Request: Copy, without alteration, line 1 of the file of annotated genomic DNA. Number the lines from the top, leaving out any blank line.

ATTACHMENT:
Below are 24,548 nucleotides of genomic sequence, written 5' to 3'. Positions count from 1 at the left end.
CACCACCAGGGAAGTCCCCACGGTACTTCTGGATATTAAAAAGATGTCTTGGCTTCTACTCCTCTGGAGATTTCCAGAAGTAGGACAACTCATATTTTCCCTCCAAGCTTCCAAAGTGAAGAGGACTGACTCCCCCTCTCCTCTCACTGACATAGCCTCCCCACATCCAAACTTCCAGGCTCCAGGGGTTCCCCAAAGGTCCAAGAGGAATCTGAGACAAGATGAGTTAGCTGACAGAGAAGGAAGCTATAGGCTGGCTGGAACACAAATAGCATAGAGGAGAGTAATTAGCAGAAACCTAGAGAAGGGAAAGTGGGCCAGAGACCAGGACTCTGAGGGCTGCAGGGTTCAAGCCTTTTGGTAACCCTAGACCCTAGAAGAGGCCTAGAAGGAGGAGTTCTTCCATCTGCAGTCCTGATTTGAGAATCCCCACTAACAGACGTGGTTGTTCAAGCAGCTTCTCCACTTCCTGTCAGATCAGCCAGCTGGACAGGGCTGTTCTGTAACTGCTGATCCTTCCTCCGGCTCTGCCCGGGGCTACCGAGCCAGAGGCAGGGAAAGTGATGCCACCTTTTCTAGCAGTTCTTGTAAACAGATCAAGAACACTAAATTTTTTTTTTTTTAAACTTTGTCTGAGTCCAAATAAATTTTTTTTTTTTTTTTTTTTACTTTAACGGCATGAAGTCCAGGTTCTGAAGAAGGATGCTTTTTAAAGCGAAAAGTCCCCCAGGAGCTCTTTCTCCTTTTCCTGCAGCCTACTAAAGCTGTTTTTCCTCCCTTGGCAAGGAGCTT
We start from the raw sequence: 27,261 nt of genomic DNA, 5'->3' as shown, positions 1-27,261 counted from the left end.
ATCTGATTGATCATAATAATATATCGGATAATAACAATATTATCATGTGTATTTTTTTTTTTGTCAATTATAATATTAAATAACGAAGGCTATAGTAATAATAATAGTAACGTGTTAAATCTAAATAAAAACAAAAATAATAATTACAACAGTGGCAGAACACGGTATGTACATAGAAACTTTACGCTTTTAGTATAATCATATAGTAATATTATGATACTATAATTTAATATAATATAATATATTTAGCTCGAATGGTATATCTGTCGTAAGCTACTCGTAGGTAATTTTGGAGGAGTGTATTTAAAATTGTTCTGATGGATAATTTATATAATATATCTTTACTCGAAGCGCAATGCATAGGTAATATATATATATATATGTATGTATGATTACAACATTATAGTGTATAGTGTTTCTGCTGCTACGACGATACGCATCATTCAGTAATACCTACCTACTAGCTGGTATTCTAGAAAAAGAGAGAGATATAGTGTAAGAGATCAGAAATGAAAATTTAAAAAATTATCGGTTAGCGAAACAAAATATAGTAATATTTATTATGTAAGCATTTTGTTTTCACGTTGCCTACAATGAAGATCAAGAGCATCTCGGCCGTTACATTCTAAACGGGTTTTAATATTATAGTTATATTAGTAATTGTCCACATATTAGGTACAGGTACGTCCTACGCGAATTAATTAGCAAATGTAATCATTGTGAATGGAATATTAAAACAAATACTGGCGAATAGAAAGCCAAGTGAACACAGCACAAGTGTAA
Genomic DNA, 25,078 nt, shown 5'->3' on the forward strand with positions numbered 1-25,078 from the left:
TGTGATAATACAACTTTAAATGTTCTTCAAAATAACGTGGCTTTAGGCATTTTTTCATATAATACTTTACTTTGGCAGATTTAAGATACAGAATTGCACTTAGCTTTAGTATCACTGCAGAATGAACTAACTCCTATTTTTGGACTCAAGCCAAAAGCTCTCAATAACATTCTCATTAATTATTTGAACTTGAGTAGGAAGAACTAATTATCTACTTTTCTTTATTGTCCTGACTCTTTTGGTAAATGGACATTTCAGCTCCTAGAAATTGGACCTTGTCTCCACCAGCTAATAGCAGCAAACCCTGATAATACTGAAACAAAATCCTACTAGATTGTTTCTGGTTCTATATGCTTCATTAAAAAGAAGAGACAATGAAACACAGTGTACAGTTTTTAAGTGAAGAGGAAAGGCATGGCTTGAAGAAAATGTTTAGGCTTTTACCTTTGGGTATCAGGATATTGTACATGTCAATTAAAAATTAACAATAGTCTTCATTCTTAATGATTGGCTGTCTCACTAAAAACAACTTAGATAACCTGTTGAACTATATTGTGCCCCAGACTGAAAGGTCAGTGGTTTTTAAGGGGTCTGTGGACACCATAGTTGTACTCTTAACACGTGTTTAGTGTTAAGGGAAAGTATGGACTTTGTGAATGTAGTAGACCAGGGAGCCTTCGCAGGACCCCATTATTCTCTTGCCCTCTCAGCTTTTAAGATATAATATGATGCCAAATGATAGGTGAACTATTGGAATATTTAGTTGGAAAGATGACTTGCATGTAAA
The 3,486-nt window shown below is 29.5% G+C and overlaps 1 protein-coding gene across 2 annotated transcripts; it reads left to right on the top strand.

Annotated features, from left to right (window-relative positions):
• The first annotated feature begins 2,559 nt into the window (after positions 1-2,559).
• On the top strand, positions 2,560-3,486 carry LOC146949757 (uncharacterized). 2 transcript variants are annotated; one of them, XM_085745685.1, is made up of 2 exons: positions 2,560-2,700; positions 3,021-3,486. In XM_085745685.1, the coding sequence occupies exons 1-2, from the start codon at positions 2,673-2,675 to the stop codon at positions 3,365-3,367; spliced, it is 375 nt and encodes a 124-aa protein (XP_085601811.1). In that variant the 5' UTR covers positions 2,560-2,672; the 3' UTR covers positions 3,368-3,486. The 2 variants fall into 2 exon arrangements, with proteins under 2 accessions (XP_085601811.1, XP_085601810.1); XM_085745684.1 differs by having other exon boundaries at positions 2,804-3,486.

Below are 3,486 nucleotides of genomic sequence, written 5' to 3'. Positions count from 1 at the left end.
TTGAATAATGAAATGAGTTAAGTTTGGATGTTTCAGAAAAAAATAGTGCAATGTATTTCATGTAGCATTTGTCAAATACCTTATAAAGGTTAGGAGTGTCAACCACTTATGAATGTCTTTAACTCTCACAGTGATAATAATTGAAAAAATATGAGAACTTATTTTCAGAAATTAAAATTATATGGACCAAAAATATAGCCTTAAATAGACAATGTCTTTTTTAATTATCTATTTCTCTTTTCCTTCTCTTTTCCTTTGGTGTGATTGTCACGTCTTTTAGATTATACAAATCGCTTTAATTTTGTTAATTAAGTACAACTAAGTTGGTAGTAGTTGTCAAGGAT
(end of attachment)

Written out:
Below are 24,548 nucleotides of genomic sequence, written 5' to 3'. Positions count from 1 at the left end.